Every older woman in my life who is enjoying her life and still having sex with her husband asks this question: “Do you want to be right, or do you want to be married?” Ooooh, that’s good – you rascals have shared costly wisdom and how I long to respond to you, “Married! Of course! No brainer! Duh!”
But today, older women who love me so well, I am excited to be right.
Cody and I have an ongoing discussion about the “fast lane”. Everyone knows the left lane is the fast lane on the freeway. If you choose to actually drive the speed limit, you drive it in the middle or right lane. If you would like to stay between five and nine over the speed limit to avoid tickets, left lane is your friend. If you want to drive 20 over the limit and risk getting a ticket, left lane is your frenemy. What’s the point?
The fast lane is a real thing. Except to my husband, who swears there is no fast lane, that all lanes are created equal. Until I found this…
What’s that you say dmv.ca.gov? “Traffic lanes are often referred to by number. The left or “fast lane” is called the “Number 1 Lane”, etc., etc., etc. Like I’ve argued for three years with no proof until now, the fast lane is a real thing. Of course, I bragged to our friend in the car last night about this scientific evidence and also sent a group text this morning to continue proving my rightness.
Another discussion in our marriage is air conditioning – do we get it or not? I say no; Cody says yes. On this one, I am not right. We, I argue, are embarking on maternity leave, are attempting the never-ending saga of GROWING GRASS and have 343 items to purchase before baby arrives (including a security system) on a fixed income… but its hot. Desert hot. Do not let the transplanted palm trees in LA, that will fall over in 100 years, fool you. There is nothing tropical here in the valley, only glaring, must be a lizard to live here, heat.
Have you ever lived with a hot pregnant woman? No? Well, let’s just say my husband is right and he would like to be married, so he is currently jimmy rigging AC units all over our house.
He would never humiliate me with a group text of this photo or brag to his friends. He definitely deserves a Husband of the Year award for his Macgyver skills and constant kindness. I would buy it for him, but for the reasons listed above, I can’t.
So, do you want to be right or do you want to be married?
No one likes a nit picker. And no one likes an “always right about everything under the sun” person, or an “has experienced all there is to experience and can one up all your stories” person. Isn’t it good when someone just listens and enjoys what you share? And then you kindly return the favor as they bravely show up and share?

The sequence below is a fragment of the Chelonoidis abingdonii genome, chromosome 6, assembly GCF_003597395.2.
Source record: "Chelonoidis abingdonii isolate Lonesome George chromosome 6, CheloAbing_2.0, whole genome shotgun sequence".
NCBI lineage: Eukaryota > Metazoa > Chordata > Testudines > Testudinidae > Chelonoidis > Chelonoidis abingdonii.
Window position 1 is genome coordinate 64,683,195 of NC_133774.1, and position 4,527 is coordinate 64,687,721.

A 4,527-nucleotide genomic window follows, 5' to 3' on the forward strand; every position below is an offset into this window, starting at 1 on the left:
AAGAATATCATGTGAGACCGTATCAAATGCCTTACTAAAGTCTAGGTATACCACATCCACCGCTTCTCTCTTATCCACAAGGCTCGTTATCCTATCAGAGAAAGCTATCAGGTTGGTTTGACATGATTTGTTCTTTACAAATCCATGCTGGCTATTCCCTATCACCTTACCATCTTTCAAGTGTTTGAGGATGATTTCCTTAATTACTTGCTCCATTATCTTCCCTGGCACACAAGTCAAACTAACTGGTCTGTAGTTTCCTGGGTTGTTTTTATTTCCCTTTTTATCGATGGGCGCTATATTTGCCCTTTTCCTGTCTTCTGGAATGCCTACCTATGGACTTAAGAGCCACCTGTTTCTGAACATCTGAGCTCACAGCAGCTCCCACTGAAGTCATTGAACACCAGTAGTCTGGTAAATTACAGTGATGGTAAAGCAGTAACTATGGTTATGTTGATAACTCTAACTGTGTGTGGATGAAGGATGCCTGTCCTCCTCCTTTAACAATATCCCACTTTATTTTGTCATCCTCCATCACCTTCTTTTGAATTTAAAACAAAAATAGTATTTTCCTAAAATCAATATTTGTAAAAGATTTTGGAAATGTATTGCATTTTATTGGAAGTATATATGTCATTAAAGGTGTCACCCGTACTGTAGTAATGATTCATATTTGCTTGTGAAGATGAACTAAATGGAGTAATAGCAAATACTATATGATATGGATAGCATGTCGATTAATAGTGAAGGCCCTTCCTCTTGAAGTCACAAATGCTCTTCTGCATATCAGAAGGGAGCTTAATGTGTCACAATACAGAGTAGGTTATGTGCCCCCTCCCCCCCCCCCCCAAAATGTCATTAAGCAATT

Life is hard enough already. Why do we make it harder by directly or passively challenging, even unintentionally, the ones we love the most? My older lady friends are on to something. It is mo’ betta’ indeed to be married, loving your life, than it is to be right. This also happens to prove true on our jobs, in our faith communities, friendships and family relationships.
Here’s a few things we’ve learned that help us avoid the “I’m right” fight:
- Stay humble. Say this out loud with me: “I don’t know everything.” Admit when you’re wrong. Say sorry. Own your part because not much in a close relationship is one-sided. Remember, you can be oh so right, and oh so wrong. Tone, timing, how you share your opinions and thoughts is often more critical than what you are actually sharing. If the important words you need to communicate are overshadowed by the method of communication, you won’t be heard. The argument becomes about the pain words have created and not the actual issue at hand.
- Connect. Create touch points throughout the day that foster consistent connection. Kiss, hold hands, hug, talk. Generally women connect through love – connect to her feelings, her ideas, her solutions. Men typically connect through respect – connect to his thoughts, his feelings, his needs. Ladies, notice solutions did not make the man list… Unless someone’s asking, why are we sharing how we’d fix that? Take time to talk every day, to share vulnerably and honestly without constantly focusing on what’s negative.
- Listen. Make listening a priority. Give your undivided, focused attention. Ask questions gently for clarity. Suspend your judgement so that you can focus on understanding. Check your emotions during difficult conversations, so you can remain in a position of honor.
- Laugh. Remember a funny story and laugh until you cry. Spend time with friends who fill you up, especially in hard seasons. They’ll keep you honest and keep you laughing. And instead of arguing about the AC, laugh hysterically at how you are forced to keep cool.
And when all else fails, go out for a pint of ice cream on a freshly made waffle cone.